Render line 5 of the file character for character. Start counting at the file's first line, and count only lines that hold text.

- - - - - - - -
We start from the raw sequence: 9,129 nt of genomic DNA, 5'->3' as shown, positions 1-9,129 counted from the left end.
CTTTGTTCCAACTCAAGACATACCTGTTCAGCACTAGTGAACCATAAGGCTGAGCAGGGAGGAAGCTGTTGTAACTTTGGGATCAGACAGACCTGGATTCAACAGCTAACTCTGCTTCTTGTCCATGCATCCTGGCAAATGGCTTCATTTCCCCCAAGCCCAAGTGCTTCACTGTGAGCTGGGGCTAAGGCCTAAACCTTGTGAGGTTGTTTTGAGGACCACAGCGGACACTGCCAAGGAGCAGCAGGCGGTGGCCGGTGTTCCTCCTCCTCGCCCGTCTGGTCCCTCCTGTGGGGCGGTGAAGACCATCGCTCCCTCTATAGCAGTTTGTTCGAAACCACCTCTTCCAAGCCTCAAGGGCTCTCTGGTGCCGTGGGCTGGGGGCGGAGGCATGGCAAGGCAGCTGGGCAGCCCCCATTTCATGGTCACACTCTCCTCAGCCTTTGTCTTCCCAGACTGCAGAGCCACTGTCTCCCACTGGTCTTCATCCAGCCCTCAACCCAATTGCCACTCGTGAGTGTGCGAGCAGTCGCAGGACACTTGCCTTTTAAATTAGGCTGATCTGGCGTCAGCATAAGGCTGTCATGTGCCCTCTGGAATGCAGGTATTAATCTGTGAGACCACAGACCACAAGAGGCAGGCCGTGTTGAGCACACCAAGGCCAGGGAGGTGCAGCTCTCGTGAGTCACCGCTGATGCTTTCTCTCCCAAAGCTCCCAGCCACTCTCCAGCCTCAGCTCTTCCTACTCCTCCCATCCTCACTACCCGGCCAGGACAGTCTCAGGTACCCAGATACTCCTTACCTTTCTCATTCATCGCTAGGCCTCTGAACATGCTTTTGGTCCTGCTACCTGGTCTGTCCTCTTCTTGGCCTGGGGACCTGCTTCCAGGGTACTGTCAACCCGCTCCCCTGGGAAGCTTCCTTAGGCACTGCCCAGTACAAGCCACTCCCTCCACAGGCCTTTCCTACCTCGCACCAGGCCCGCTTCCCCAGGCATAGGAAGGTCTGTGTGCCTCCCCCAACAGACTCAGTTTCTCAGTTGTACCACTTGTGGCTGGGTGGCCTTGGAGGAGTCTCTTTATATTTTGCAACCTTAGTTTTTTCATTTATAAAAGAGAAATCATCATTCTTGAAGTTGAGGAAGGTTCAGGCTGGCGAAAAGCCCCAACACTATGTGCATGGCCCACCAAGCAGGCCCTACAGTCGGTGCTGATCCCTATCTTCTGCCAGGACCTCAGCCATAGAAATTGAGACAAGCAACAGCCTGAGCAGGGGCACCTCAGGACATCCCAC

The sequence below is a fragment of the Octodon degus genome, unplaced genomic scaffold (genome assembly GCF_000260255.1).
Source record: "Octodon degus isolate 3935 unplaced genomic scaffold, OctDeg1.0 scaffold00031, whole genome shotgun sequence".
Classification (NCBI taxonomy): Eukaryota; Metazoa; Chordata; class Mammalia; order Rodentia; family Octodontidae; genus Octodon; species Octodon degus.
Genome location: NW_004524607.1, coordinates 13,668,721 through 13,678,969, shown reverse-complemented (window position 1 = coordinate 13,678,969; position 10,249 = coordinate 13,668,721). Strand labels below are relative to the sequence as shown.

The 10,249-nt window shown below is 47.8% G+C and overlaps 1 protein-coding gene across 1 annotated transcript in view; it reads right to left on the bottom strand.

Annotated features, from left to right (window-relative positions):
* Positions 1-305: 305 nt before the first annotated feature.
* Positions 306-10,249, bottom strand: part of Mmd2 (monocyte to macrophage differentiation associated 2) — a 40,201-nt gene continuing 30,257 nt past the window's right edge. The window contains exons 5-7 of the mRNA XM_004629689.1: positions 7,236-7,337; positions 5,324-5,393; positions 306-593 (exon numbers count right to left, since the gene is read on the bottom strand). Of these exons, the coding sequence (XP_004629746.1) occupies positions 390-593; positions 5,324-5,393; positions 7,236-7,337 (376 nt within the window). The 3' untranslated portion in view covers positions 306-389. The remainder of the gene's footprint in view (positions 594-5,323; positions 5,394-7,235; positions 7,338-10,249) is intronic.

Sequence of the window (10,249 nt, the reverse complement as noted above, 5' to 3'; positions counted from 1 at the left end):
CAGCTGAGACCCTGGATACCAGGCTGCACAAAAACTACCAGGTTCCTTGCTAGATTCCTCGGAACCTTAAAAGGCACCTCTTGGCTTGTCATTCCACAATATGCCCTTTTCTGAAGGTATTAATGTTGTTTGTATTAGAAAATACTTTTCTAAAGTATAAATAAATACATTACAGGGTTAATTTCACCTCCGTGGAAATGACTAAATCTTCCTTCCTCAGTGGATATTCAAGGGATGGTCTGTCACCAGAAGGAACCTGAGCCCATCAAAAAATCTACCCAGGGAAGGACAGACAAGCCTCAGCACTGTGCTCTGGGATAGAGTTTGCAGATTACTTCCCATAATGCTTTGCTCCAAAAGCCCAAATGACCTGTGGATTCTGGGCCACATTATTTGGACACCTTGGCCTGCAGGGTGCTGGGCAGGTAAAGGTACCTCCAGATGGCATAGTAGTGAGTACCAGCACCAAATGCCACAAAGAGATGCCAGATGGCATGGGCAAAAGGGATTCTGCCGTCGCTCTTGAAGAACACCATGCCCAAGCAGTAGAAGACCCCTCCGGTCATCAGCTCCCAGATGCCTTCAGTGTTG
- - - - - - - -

Classification (NCBI taxonomy): Eukaryota; Metazoa; Chordata; class Mammalia; order Rodentia; family Octodontidae; genus Octodon; species Octodon degus.